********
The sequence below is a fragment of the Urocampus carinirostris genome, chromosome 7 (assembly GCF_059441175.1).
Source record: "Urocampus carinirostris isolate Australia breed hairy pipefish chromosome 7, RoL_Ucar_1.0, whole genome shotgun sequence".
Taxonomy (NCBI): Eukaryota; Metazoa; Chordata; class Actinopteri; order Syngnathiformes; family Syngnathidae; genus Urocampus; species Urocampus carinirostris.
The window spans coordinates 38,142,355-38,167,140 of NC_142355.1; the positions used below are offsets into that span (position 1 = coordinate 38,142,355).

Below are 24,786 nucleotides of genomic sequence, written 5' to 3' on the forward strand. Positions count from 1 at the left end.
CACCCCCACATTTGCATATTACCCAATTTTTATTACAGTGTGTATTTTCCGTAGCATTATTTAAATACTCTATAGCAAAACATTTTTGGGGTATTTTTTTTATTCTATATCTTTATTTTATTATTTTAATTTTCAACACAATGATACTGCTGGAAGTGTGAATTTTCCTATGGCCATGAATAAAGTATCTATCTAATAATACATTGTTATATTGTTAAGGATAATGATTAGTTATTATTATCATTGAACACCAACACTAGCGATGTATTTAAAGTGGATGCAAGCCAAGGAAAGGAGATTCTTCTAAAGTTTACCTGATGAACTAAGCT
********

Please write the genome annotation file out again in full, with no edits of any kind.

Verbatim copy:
The sequence below is a fragment of the Urocampus carinirostris genome, chromosome 7 (assembly GCF_059441175.1).
Source record: "Urocampus carinirostris isolate Australia breed hairy pipefish chromosome 7, RoL_Ucar_1.0, whole genome shotgun sequence".
Taxonomy (NCBI): Eukaryota; Metazoa; Chordata; class Actinopteri; order Syngnathiformes; family Syngnathidae; genus Urocampus; species Urocampus carinirostris.
The window spans coordinates 38,142,355-38,167,140 of NC_142355.1; the positions used below are offsets into that span (position 1 = coordinate 38,142,355).

Below are 24,786 nucleotides of genomic sequence, written 5' to 3' on the forward strand. Positions count from 1 at the left end.
CACCCCCACATTTGCATATTACCCAATTTTTATTACAGTGTGTATTTTCCGTAGCATTATTTAAATACTCTATAGCAAAACATTTTTGGGGTATTTTTTTTATTCTATATCTTTATTTTATTATTTTAATTTTCAACACAATGATACTGCTGGAAGTGTGAATTTTCCTATGGCCATGAATAAAGTATCTATCTAATAATACATTGTTATATTGTTAAGGATAATGATTAGTTATTATTATCATTGAACACCAACACTAGCGATGTATTTAAAGTGGATGCAAGCCAAGGAAAGGAGATTCTTCTAAAGTTTACCTGATGAACTAAGCT